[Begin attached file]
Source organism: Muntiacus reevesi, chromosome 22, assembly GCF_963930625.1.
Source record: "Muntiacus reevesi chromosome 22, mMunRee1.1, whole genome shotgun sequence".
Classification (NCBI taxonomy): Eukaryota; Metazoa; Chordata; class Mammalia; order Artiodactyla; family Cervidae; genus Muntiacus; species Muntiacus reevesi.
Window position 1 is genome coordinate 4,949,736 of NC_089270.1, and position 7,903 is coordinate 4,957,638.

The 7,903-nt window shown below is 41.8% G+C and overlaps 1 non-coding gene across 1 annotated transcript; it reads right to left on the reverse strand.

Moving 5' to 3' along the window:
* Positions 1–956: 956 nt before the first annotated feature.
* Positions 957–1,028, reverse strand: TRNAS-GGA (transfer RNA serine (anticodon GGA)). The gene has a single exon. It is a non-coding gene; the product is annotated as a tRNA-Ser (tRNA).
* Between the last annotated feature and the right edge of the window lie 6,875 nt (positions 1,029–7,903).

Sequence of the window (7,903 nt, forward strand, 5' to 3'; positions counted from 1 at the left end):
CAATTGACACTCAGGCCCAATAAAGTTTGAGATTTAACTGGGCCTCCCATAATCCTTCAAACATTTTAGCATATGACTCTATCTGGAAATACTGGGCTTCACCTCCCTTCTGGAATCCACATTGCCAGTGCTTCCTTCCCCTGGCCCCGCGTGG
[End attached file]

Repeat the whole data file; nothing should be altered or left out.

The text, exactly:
Source organism: Muntiacus reevesi, chromosome 22, assembly GCF_963930625.1.
Source record: "Muntiacus reevesi chromosome 22, mMunRee1.1, whole genome shotgun sequence".
Classification (NCBI taxonomy): Eukaryota; Metazoa; Chordata; class Mammalia; order Artiodactyla; family Cervidae; genus Muntiacus; species Muntiacus reevesi.
Window position 1 is genome coordinate 4,949,736 of NC_089270.1, and position 7,903 is coordinate 4,957,638.

The 7,903-nt window shown below is 41.8% G+C and overlaps 1 non-coding gene across 1 annotated transcript; it reads right to left on the reverse strand.

Moving 5' to 3' along the window:
* Positions 1–956: 956 nt before the first annotated feature.
* Positions 957–1,028, reverse strand: TRNAS-GGA (transfer RNA serine (anticodon GGA)). The gene has a single exon. It is a non-coding gene; the product is annotated as a tRNA-Ser (tRNA).
* Between the last annotated feature and the right edge of the window lie 6,875 nt (positions 1,029–7,903).

Sequence of the window (7,903 nt, forward strand, 5' to 3'; positions counted from 1 at the left end):
CAATTGACACTCAGGCCCAATAAAGTTTGAGATTTAACTGGGCCTCCCATAATCCTTCAAACATTTTAGCATATGACTCTATCTGGAAATACTGGGCTTCACCTCCCTTCTGGAATCCACATTGCCAGTGCTTCCTTCCCCTGGCCCCGCGTGG